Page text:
When a joint is passed around, armchair scientists tend to emerge.

When the joint is being passed around, everybody suddenly becomes a leading authority on the finer sciences of what makes the perfect joint. There's the temperature guy who insists that the joint must always be at "this" temperature and the other dude who won't go near a vape pen. 

Who can set the facts straight? The Quintessential Tip takes a closer look at the science behind the joint or the marijuana cigarette as it's referred to in peer-reviewed journals.

Why Is Cannabis Supposed to be Heated?

The significance of heating is well understood and is central to cannabis pharmacology. Cannabinoid acids found in the plant's resin glands contain an extra carboxyl molecule, rendering them psychoactively inactive. Decarboxylation, a heating process, is required to remove these molecules. THCA is converted to THC, CBDA to CBD, and so on through this process. Interestingly, until this heating process is complete, a cured cannabis flower contains minimal THC, so the testing data patients see at dispensaries technically reflects anticipated, rather than actual, THC content.

When medical cannabis is smoked or vaporized, the decarboxylation process occurs in real-time as the patient heats and inhales the medicine. When making edibles, the procedure is generally carried out at lower temperatures, and appropriate decarboxylation is accomplished by applying moderate heat for a specified amount of time to enhance potency.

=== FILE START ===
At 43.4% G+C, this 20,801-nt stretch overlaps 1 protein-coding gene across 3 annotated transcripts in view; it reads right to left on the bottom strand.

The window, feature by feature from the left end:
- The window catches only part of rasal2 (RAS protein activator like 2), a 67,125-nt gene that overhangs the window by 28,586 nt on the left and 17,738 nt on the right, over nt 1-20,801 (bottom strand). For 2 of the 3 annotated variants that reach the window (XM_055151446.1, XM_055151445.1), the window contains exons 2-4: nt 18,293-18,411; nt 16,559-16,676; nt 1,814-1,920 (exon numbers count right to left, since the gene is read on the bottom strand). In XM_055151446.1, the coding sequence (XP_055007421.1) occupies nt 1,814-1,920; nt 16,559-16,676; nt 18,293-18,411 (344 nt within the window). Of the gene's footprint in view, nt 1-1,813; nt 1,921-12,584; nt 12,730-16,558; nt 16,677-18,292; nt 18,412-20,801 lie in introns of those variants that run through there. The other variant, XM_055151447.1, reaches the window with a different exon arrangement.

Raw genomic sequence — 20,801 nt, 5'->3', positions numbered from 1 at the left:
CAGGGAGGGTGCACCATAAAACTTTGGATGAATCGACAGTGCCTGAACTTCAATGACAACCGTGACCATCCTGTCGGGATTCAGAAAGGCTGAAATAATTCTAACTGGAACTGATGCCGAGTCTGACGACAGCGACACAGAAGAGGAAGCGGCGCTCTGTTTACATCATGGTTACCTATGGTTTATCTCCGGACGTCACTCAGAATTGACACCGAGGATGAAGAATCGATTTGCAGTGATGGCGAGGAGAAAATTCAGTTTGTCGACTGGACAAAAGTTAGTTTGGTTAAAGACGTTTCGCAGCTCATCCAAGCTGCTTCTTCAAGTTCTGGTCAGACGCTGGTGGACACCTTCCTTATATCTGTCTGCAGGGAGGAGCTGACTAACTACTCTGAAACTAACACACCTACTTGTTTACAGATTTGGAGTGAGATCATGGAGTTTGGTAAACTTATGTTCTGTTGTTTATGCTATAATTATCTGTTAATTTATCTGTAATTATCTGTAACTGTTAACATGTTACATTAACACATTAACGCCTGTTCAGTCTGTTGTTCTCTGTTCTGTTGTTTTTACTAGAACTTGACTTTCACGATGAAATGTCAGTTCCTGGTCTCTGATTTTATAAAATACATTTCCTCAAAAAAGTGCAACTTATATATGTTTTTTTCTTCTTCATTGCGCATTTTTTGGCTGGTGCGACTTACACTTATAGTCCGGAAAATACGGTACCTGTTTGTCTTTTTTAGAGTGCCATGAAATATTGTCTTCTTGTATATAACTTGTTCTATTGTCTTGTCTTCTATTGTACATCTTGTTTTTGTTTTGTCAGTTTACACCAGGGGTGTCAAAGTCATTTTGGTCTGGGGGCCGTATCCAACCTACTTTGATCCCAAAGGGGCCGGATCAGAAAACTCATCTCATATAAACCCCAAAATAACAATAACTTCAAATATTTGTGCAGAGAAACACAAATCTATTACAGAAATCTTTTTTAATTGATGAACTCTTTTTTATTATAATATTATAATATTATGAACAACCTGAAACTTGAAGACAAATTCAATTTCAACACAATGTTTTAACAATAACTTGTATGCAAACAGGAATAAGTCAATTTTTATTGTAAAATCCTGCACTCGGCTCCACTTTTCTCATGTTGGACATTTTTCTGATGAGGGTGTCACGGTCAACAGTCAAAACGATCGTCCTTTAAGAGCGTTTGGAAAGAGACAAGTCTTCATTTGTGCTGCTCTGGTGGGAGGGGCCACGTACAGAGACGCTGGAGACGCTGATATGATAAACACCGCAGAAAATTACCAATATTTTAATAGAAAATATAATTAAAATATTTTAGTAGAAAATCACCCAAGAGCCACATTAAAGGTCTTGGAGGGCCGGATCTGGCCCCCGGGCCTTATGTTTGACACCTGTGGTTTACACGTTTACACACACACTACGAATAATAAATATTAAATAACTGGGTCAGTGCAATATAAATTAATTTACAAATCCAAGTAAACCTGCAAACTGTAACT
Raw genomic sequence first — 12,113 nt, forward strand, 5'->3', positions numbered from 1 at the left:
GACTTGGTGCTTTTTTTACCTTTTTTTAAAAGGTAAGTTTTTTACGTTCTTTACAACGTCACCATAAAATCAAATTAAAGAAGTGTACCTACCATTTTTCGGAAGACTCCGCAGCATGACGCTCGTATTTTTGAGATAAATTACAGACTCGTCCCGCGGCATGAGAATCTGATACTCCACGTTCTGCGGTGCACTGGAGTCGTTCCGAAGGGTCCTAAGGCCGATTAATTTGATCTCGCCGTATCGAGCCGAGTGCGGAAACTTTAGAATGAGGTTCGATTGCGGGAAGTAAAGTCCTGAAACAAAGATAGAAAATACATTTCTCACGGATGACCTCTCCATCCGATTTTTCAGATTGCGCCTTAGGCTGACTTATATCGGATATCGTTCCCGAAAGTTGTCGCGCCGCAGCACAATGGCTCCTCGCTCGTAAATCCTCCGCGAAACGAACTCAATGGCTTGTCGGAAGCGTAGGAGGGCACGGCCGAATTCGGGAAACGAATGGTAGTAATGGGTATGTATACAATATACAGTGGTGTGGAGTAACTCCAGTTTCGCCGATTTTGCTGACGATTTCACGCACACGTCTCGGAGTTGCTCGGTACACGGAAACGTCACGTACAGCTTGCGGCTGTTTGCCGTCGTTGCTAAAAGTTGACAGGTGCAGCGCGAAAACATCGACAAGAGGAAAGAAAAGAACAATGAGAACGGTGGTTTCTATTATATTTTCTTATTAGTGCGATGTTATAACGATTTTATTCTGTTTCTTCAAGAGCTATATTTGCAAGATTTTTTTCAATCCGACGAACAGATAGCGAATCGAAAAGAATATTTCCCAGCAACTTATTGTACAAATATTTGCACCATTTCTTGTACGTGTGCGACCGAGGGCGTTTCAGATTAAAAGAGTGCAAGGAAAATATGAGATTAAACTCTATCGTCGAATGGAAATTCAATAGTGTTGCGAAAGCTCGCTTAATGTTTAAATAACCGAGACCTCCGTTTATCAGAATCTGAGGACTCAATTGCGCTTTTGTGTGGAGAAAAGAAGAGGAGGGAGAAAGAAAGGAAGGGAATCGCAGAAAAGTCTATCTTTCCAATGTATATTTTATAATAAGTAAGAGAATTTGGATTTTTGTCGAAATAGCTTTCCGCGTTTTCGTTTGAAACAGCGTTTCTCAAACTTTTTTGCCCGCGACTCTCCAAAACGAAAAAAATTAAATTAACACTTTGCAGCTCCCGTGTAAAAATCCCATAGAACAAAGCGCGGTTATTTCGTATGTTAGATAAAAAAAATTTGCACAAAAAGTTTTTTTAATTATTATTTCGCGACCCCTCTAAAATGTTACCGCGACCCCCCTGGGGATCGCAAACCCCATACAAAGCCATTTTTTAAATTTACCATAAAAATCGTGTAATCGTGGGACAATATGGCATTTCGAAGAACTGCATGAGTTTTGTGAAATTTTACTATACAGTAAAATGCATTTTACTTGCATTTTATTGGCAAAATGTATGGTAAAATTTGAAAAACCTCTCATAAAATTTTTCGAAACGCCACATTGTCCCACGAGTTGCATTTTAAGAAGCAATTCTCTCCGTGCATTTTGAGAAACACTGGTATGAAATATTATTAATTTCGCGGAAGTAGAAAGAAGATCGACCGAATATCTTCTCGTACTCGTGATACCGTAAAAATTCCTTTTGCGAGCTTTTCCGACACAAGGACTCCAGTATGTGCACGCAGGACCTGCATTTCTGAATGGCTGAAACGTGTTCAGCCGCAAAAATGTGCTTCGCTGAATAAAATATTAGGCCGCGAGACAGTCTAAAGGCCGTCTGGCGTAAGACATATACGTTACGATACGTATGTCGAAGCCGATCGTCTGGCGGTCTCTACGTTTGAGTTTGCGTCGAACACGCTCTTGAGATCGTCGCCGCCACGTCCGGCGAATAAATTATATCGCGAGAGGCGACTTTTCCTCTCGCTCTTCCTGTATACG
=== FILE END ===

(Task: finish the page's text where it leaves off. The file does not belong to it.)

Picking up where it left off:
Is the duration of huffing and puffing relevant?

The truth is that your lungs can only absorb 5–6ml of oxygen each minute, and the same holds when you smoke marijuana. Or, to put it another way, you can't force more THC into your system if you have smoke in your lungs. Simply breathing more smoke may lead you to believe that the quantity of THC you receive has risen. This is, without a doubt, not the case.

Our lungs absorb oxygen from the air relatively immediately (or THC from smoke). Most of the cannabis (95 percent) has already penetrated your system the second you take a puff. This implies that holding your cigarette for a lengthy amount of time is pointless.

What is the most effective? Vape vs Bong vs Joint

Donald Abrams, a pioneering AIDS and medicinal cannabis researcher at the University of California, San Francisco, published a study of THC use using the Volcano vape in 2007. Abrams put the vaporizer through its paces as a safer alternative to cannabis cigarettes. 

Abrams discovered that vaporization was healthier. Compared to smoking a joint, the vaporizer emits far less tar, carbon monoxide, and other combustion byproducts while providing nearly identical blood-THC levels. The vaporizer extracts 54 percent of the THC from the leaf, compared to 20 to 37 percent from a joint.

Bongs, on the other hand, may contain less THC per gram of flower. Perez-Reyes discovered that peak blood THC levels in his subjects who used a water pipe were approximately 50% lower than peak blood THC levels in the same subjects who smoked the same amount of cannabis in a joint. This finding may give credence to those who wonder if bong water filters out some cannabinoids that customers seek.


Science doesn't lie.  Given the amount of credible scientific research on cannabis consumption methods and efficacy, however, it is clear that more research is required before making any definitive claims about what makes the perfect joint. Until that research is available, it's probably best to stick with whatever method works best for you!

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